The answer is – it doesn’t really matter – if you are using a Fafco Revolution 500 series Domestic Solar Water Heating System. These featherweight panels are just 8 pounds each empty, and 22 pounds filled. The additional dead load imposed on your roof is totally inconsequential. A traditional 40 square foot glass/copper solar collector system weighs over 180 pounds when filled! The pictured collector system is a 96 square foot Fafco Revolution system with four 2’x12′ solar panels, a photovoltaic panel for circulation, and an expansion tank. This low profile system is mounted on the roof and UV rated cross-linked polyethylene tubing (similar toRead More →

Now that the Chevy Volt and Nissan Leaf are showing up around Southwest Florida, I am starting to hear interest from people that want to offset their increase in electricity consumption with solar energy. In fact, we increased the size of one customer’s solar electric system recently in anticipation of his Chevy Volt purchase. That’s no surprise – an electric car does use a substantial amount of electricity instead of liquid fuels. For the Chevy Volt, each full charge gets you between 30 and 50 miles depending on driving style, and consumes 12.9 kilowatt-hours of electricity. That full charge equates to around $1.40 in utilityRead More →

New housing starts are picking up, and I am starting to get more requests to fit solar energy products onto new home plans. Typically this works great because we can make provisions during the construction stage to make the job easier and the installation better. However, it would be nice to get in on the “ground floor” and be consulted about the roof ahead of the construction start. Ideally I would get involved at the design stage and discuss requirements with the architect. Since the “solar guy” is not often consulted in advance, here are the top 10 requirements that make for a better solarRead More →

Many Southwest Florida residents subscribe to FPL’s demand shedding On Call Program. This program reduces your electric bill by providing credits for allowing the utility company to turn off certain appliances when utility demand exceeds production capacity. What happens if you have FPL’s On Call program and you install a solar energy system? The good news is that FPL still lets you participate in the program, even though you will likely use much less energy than the typical utility customer, and your demand may be less than the average utility customer. However, the program conditions state that you cannot receive more credit than 40% ofRead More →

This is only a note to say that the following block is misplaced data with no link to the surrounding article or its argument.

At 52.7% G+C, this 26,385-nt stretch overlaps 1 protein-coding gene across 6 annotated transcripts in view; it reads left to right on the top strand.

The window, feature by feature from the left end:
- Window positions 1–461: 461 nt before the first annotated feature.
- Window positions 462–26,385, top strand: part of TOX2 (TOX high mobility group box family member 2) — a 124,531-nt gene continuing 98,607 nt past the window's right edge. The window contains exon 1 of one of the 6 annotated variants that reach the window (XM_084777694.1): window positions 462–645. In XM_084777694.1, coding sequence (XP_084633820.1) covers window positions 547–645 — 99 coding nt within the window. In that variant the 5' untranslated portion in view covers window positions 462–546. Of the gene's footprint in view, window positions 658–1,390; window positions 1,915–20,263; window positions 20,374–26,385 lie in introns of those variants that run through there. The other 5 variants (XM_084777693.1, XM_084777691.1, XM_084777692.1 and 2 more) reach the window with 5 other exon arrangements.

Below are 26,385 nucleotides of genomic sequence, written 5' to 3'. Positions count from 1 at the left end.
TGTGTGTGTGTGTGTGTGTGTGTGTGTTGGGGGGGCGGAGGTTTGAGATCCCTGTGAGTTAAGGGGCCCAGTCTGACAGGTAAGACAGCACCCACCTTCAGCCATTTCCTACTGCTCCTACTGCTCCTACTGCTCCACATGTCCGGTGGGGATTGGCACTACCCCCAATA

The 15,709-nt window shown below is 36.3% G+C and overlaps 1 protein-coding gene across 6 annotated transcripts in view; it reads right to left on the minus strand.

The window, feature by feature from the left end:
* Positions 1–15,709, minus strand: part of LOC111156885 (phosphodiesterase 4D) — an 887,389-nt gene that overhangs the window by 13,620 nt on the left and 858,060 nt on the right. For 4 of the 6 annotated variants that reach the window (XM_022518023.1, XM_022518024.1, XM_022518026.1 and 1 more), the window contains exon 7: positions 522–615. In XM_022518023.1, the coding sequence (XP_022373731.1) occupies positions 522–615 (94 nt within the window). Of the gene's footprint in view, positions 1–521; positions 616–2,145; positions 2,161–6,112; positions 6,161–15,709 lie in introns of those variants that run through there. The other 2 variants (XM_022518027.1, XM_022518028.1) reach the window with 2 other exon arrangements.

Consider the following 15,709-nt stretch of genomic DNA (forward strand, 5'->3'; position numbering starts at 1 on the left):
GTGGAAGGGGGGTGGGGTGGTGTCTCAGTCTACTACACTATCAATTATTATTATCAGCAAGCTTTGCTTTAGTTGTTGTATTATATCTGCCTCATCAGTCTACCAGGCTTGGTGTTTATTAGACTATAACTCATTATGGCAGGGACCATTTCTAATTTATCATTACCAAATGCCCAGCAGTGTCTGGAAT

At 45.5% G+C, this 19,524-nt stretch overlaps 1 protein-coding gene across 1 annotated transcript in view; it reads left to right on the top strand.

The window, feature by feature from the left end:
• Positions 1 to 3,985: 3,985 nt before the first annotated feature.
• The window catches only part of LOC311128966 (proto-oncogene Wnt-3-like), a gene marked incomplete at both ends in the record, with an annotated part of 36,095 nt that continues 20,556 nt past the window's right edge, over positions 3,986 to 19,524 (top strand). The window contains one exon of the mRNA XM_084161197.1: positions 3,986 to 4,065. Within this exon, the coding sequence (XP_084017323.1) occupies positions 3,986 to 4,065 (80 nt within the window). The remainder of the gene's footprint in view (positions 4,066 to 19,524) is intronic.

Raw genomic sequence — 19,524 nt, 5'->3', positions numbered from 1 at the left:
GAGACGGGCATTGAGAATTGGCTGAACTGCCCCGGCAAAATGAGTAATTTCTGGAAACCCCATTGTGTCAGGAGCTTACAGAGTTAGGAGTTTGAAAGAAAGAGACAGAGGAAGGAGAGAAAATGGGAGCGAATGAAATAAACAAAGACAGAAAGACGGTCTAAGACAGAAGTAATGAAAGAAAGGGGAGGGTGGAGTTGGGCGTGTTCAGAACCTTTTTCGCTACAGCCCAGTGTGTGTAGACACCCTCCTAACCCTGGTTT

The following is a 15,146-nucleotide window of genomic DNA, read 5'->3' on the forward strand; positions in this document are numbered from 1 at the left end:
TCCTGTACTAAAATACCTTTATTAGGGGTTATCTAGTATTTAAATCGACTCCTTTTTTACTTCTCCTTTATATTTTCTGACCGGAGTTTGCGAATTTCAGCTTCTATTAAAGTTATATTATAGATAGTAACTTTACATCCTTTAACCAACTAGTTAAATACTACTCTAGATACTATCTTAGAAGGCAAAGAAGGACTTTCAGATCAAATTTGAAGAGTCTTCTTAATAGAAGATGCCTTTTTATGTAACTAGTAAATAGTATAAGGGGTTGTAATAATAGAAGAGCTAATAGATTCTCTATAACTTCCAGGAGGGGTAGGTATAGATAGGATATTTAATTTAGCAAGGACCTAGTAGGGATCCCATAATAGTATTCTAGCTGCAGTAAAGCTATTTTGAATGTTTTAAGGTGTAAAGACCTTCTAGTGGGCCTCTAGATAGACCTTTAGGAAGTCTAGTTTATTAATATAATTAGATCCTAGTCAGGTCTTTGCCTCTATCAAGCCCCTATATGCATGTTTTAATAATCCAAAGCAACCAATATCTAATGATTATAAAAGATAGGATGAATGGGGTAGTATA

Today, the winter solstice, is the shortest day of the year. That means your solar electric, solar pool heating, and solar water heating panels will have the least time in the sun today. It also means that your solar panels are probably not at an optimal tilt angle to capture the most radiation possible. Most solar power or water heating installations are geared to collecting the most energy over the whole year, so naturally there will be a best day and a worst day for solar. The good news is that this time of the year is generally cloud-free in Southwest Florida. Although days areRead More →

This is the time of year that I hear quite a few people saying that their solar pool heat is not working. In most cases, the system is working well, but they may not be comfortable swimming at the current pool temperature. The easy solution would be to ask them to turn off their solar pool heater and report back with the temperature after a few days. I bet it would be much colder! Generally speaking, an unheated pool will be approximately the same temperature as the Gulf of Mexico. The average historical Gulf temperature in Naples, FL in December is 68°F. Today, December 20,Read More →

Traveling around Fort Myers, I often find the questions about solar electric systems very basic. I created this graphic to demonstrate in a simple way how solar electricity works. Sometimes I forget that everyone doesn’t know this stuff! The basic premise with a utility-interactive solar electric system is that you purchase electricity from the utility company when you need it, and you send electricity back when you don’t. Whenever your home is using less electricity than the solar panels are producing, you send electricity back to the grid for your neighbors to use! Pin It

Just like electrical power is allowed on a boat dock, you can install solar panels on a boat dock. The electrical power would be returned to the home using buried conduit and tied into your existing electrical distribution system. The main consideration is the structural engineering of the system. The key question is whether wind uplift from the solar panels will exceed the capability of the boat dock roof and underlying structure. Given that most boat docks in Southwest Florida are in the coastal region where the design wind speed for structures is relatively high at 130-150 mph. Modern covered boat docks are built toRead More →

A plumber recently came out to my home to fix a drain problem, and when I told him I was in the solar business he responded by saying that he “does not believe in solar.” He went on to say that he is developing a perpetual motion machine that works. His lawyer must be Johnnie Cochran, because he just beat the laws of physics! He didn’t successfully fix my plumbing issue, either. No surprise… The world is full of snake oil salesmen that claim to have the answers to all of our energy woes. There is the guy that is doubling his fuel mileage byRead More →